This I Believe
Carlos Fuentes has been called Mexico’s greatest living novelist. As a distinguished essayist, novelist, diplomat, and scholar, Fuentes is well-versed in myriad subjects. Although This I Believe defies easy categorization, it is a work of tremendous maturity and wisdom. Equal parts memoir, political manifesto, and literary criticism, This I Believe is also a work of daring, with a bravura in its insights that only one of Fuentes’s stature can pull off successfully. Fuentes, a child of diplomats, was raised in Mexico and the United States. Since the 1930’s he has witnessed fascism, totalitarianism, democratization, and terrorism, all with the discerning and compassionate eye of a genuinely universal being.
In these forty-two essays, Fuentes takes on, without hesitation, subjects that range as far and wide in their scope as might a global circumnavigation. The essays cover reminiscences about his amorous exploits in “Sex,” where Fuentes calls his earlier self “a passenger of sex, a privileged but fleeting actor amongst a circle of beautiful women,” and explorations into the larger world of love. In “Amor,” he displays his ability to see love metaphorically, as in this opening:In Yucatan, you never see the water. It flows underground, beneath a fragile sheath of earth and limestone. Occasionally, that delicate Yucatec skin blossoms in eyes of water, in liquid pondsthe cenotesthat attest to the existence of a mysterious subterranean current. For me, love is like those hidden rivers . . .
Love is not only the romantic, gentle kind; it can also be the “love of evil.” Fuentes writes: “I do not doubt . . . that [Adolf] Hitler loved Germany. But in Mein Kampf, he made it clear that the notion of loving his country was inseparable from the hatred of all those things he perceived to be at odds with Germany.” Here, Fuentes recognizes that all things human, even that most powerful emotion of love, have multiple meanings and dark underbellies to them.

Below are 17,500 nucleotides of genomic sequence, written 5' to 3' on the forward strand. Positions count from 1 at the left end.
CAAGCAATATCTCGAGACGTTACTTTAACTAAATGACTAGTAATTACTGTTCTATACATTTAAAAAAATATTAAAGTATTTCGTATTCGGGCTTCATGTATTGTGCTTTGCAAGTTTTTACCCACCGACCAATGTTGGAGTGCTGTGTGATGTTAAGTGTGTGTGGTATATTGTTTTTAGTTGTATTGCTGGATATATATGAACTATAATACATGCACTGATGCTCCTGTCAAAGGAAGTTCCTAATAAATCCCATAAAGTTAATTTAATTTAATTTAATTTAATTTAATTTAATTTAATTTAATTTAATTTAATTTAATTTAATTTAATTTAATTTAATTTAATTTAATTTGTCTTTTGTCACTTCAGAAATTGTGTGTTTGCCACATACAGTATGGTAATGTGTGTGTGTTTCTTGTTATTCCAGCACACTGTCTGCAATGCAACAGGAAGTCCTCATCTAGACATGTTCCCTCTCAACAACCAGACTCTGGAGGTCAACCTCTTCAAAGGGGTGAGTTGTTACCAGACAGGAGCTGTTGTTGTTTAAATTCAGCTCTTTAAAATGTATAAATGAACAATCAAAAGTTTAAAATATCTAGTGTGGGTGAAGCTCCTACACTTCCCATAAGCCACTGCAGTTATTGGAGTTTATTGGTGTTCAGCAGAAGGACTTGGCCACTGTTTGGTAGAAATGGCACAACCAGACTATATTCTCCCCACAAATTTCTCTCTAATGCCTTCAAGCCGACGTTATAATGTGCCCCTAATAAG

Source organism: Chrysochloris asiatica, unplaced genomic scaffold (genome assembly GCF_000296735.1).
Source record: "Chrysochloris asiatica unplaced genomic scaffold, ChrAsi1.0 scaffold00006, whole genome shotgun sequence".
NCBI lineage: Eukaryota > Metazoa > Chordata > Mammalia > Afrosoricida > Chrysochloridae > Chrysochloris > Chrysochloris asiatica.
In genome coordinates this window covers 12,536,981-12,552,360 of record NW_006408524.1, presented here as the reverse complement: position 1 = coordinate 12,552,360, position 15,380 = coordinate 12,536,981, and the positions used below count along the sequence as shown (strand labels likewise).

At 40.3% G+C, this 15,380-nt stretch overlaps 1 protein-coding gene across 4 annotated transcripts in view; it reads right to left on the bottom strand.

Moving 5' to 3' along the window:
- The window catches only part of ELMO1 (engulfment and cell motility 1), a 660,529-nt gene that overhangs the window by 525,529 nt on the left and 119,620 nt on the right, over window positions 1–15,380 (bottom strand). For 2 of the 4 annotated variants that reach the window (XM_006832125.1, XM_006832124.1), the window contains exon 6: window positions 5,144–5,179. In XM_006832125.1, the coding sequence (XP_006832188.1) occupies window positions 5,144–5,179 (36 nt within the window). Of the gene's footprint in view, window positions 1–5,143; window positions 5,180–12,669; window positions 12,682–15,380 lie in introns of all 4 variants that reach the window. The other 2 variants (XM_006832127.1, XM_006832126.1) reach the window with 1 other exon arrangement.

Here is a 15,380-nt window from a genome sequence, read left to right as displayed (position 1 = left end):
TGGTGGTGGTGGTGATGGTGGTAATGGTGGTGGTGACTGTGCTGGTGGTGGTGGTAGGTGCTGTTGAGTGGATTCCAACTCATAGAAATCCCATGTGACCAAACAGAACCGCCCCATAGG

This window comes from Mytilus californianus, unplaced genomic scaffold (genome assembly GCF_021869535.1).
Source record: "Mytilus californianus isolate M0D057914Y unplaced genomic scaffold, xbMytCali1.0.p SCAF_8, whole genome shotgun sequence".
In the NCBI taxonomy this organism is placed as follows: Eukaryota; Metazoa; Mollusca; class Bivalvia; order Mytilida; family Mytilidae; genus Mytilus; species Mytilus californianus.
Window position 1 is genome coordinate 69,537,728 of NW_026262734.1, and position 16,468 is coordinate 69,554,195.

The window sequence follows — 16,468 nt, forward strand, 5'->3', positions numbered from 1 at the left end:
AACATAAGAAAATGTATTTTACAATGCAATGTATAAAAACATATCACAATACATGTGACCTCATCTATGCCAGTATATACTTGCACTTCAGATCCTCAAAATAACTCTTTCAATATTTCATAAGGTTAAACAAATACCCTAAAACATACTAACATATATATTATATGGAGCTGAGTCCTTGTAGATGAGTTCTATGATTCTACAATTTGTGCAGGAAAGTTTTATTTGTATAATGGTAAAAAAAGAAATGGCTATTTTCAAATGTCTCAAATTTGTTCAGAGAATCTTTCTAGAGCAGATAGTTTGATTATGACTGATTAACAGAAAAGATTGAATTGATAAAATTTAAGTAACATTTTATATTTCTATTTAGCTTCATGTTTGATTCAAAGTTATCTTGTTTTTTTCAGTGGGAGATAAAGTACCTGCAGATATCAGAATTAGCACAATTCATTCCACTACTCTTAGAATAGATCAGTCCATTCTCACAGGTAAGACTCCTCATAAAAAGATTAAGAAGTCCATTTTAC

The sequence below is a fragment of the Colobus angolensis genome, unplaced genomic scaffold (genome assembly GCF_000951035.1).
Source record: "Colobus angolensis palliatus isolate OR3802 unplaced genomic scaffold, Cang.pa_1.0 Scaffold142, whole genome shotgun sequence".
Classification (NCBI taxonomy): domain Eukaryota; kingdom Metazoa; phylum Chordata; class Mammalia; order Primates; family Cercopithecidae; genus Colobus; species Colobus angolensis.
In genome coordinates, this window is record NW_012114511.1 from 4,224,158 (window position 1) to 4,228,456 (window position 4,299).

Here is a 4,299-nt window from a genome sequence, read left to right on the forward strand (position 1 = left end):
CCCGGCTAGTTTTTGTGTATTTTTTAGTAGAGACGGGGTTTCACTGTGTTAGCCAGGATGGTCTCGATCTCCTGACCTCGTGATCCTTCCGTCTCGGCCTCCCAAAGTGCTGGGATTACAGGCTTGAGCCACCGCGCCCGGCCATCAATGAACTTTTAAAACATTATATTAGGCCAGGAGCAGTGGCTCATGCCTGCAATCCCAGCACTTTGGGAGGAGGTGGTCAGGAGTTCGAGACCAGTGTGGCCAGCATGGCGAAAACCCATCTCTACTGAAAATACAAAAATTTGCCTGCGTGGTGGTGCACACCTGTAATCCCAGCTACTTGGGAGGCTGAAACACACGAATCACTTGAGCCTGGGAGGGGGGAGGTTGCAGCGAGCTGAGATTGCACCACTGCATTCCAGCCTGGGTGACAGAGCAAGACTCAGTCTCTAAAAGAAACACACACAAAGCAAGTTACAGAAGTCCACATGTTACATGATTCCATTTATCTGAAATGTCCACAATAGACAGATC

In “Children,” he moves from the political and public to the deeply personal, in this case, the tragic loss of his son, Carlos Fuentes Lemus(to whom he dedicates this book). While he writes of his other children, daughters Cecilia and Natasha, it is upon his son, Carlos, he focuses most of his attention. Carlos was born a hemophiliac, and “from a very early age, he had to receive injections of the coagulating agent he lacked.” His childhood was punctuated with pain, though he pursued painting, then later photography and poetry. In this essay, Fuentes includes one of his son’s poems and describes how he and his wife were left “with the reality of all that is indestructible.”
It is in the very intertwining of the personal with the political that Fuentes impresses with his fearlessness. In “Friendship,” he looks back on his “gang,” his chorcha in grammar school. He remembers one boy whom he defended against bullying because of the boy’s physical deformities. This boy later, as a man, was tortured to death under Chilean dictator Augusto Pinochet’s regime. “It is a time for a return to friendship but with the knowledge that friendship demands cultivation on a daily basis if it is to bear its marvelous fruits.” Fuentes sees true friendship as “dignified modesty,” as a comfortable embracing of shared silence. He recalls learning through famed filmmaker Luis Buñuel the value of silence between friends. “Eventually,” he states, “I realized that knowing how to be together without saying a word was, ultimately a superior form of friendship.”
The essay “God” takes the form of a dialogue between two unidentified voices, arguing either for or against the existence of God. The dialogue is cleverly antagonistic and rhetorical, with exchanges about the big bang theory (“Do you mean to say that God inhabited the Universe before the Big Bang, and then, one day, for a little fun, ordered a . . . universal explosion, knowing that everything would end, not in some kind of final explosion but in one final sob?”) In “God,”...
(The entire section is 1681 words.)